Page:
Seventy one species of marine macrophytes found along the coast of Central Mediterranean screened for the production of antibacterial, antifungal, antiviral, cytotoxic and antimitotic potential. Of the 71, 65 species displayed some kind of activity and most of them were active on more than one pathogens or cell tested. Antifungal activity was the most widespread (70% of the plants), whilst the incidence of antibacterial activity was extra ordinarily low (6% of the plants). Of the plants tested, 21% showed antiviral activity, 35% were cytotoxic and nearly 50% had antimitotic property. The maximum level of activity was found among the Chlorophyta and some members of the Bryopsidales (Flabellia petiolata, Caulerpa prolifera, Halimeda tuna ) were most active species. Most of the dominant species in Mediterranean phytobenthic algae such as Corallina elongate, Lithophyllum lichenoides, Phyllophora cripsa, Cystoseria sp., Halopteris spp., Codium sps., Halimeda tuna, Valonia utricularis, Posidomia oceanica, Zostera noltii and Cymodocea nodosa exhibited strong antifungal properties (Ballesteros et al., 1992). Extracts of Seaweeds, seagrasses and mangroves from the Southeast coast of India have been tested in vitro for antiviral activity against New castle disease, vaccinia, Semliki Forest, encephalomyocarditis and hepatitis B viruses. In the preliminary test, among the 73 crude extracts examined, 43 exhibited antiviral activity (>50%) against at least anyone of the viruses (Premnathan et al., 1992). Antimicrobial potential of six marine green algae found along the coast of Tanzania was screened against three bacterial species viz., Staphylococcus aureus, Bacillus subtilis, Escherichia coli and a yeast, Candida albicans using a disk assay method. A brine shrimp bio-assay using newly hatched Artemia salina larvae was used for cytotoxicity study of crude extracts from three algal species. Of the six species tested, extract of Valonia aegrophila was most active against all the pathogens tested and its extract was even more active against the test bacteria than penicillin G at a concentration of 2.5 μg mol-1. The extracts of Halimeda opuntia and H.tuna showed mild activity against all pathogens tested. The extract of Ulva pertusa was more active against the bacteria such as Staphylococcus aureus and Bacillus subtilis but less active against Escherichia coli and was not active against the fungus Candida albicans . The extract of Caulerpa mexicana was inactive against all the pathogens tested. Occasional development of antimicrobial resistance colonies within the inhibition zones were observed from the extracts of Halimeda opuntia and H. tuna when they were assayed against Candida albicans and Escherichia coli (Mtolera and Semesi, 1996).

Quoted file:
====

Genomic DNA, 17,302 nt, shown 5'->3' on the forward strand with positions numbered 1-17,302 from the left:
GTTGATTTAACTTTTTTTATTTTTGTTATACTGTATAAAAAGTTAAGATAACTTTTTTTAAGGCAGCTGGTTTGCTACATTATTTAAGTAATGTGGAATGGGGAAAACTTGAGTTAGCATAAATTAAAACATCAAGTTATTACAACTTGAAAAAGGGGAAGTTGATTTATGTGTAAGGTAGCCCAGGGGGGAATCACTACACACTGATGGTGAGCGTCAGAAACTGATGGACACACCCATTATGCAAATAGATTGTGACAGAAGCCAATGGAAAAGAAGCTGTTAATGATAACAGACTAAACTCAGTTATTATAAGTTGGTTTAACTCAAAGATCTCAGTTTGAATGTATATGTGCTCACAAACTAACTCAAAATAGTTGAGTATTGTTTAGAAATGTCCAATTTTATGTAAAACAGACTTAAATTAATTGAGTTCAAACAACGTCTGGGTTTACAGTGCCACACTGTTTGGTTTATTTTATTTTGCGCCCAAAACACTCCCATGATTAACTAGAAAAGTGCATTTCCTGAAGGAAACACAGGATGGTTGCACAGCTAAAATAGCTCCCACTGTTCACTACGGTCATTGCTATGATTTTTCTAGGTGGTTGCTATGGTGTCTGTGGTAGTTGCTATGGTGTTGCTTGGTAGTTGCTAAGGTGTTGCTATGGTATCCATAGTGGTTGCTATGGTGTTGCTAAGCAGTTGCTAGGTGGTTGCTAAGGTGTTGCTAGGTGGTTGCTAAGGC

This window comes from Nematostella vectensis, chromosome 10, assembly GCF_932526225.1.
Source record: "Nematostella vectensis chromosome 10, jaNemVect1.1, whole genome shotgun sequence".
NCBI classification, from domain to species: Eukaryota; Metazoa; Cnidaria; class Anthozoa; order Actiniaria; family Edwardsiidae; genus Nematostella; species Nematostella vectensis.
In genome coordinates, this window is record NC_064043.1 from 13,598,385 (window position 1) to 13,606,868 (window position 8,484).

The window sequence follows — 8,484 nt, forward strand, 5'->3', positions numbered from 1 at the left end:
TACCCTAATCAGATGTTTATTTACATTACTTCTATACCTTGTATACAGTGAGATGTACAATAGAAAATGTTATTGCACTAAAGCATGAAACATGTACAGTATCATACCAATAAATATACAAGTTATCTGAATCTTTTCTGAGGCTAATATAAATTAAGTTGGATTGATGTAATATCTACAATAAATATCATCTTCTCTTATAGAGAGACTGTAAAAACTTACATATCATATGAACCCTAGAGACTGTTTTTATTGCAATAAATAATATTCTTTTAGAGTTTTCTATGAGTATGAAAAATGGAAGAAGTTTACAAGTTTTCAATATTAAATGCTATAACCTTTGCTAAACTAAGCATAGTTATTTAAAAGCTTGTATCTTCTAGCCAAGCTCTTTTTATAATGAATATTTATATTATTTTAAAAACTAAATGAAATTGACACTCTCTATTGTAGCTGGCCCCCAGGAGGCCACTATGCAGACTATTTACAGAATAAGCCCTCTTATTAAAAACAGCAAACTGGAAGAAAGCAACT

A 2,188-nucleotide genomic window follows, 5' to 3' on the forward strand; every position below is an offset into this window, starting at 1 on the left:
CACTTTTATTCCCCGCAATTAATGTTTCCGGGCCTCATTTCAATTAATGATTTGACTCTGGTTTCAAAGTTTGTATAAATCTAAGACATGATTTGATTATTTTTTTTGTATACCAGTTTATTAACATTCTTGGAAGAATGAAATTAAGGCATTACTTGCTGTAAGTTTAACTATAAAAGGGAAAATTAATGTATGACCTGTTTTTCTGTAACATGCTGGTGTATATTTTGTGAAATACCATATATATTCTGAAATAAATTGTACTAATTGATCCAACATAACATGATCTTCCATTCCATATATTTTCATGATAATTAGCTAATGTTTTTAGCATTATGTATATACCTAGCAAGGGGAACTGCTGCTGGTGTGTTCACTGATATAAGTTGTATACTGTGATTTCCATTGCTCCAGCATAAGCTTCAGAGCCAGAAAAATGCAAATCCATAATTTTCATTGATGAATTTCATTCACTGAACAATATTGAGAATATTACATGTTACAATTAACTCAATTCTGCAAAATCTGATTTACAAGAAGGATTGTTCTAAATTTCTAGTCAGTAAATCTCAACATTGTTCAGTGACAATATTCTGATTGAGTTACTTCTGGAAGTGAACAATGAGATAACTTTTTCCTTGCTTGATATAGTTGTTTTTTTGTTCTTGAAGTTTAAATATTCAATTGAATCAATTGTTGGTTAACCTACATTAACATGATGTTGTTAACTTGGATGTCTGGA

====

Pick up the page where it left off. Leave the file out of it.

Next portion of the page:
Ethanolic and lipophilic extracts of 21 marine algal species (Rhodophyta-9, Phaeophyta-2 and Chlorophyta-10) occurring along the coast of Yucatan, Mexico were evaluated for antibacterial potential against the human pathogenic microbes (4 Gram positive bacteria, 5 Gram negative and one fungus). Extracts of all the seaweeds exhibited antibacterial activity. The lipid soluble extract of Ceramium nitens exhibited the highest bioactivity among the seaweeds screened. Bioactivity of extracts obtained from different regions of the thallus (apical, basal and stolon) of Caulerpa sps. (C. ashmeadii, C. paspaloides and C. prolifera) was evaluated. It was observed that the stolon of Caulerpa has the highest antibacterial potential (Freile-Pelegrin and Morales, 2004). Antibacterial potential of seaweeds such as Gracilaria foloferia, Padina tetrastomatica, Caurelrpa recemosa and Ulva lactuca was evaluated against both Gram negative and Gram positive human pathogenic bacteria. Methanol extracts of all seaweeds test exhibited broad spectrum of antibacterial activity. Green algal members showed higher antibacterial activity than red. Escherchia coli alone resistant to all the seaweed extracts except Sargassum tencerium (Kandhasamy and Arunachalam, 2008).